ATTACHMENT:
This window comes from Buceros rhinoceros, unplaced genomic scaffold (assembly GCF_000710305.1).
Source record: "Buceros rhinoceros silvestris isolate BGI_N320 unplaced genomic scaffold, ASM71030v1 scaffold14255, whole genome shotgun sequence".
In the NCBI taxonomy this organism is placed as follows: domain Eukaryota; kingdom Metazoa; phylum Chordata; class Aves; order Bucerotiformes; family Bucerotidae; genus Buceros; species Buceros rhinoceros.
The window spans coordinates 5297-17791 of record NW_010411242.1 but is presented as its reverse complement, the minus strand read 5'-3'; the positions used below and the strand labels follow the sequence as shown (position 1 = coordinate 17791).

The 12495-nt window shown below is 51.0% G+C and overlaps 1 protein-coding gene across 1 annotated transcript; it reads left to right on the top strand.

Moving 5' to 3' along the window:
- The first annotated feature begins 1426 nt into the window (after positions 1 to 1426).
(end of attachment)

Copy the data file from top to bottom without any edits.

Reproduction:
This window comes from Buceros rhinoceros, unplaced genomic scaffold (assembly GCF_000710305.1).
Source record: "Buceros rhinoceros silvestris isolate BGI_N320 unplaced genomic scaffold, ASM71030v1 scaffold14255, whole genome shotgun sequence".
In the NCBI taxonomy this organism is placed as follows: domain Eukaryota; kingdom Metazoa; phylum Chordata; class Aves; order Bucerotiformes; family Bucerotidae; genus Buceros; species Buceros rhinoceros.
The window spans coordinates 5297-17791 of record NW_010411242.1 but is presented as its reverse complement, the minus strand read 5'-3'; the positions used below and the strand labels follow the sequence as shown (position 1 = coordinate 17791).

The 12495-nt window shown below is 51.0% G+C and overlaps 1 protein-coding gene across 1 annotated transcript; it reads left to right on the top strand.

Moving 5' to 3' along the window:
- The first annotated feature begins 1426 nt into the window (after positions 1 to 1426).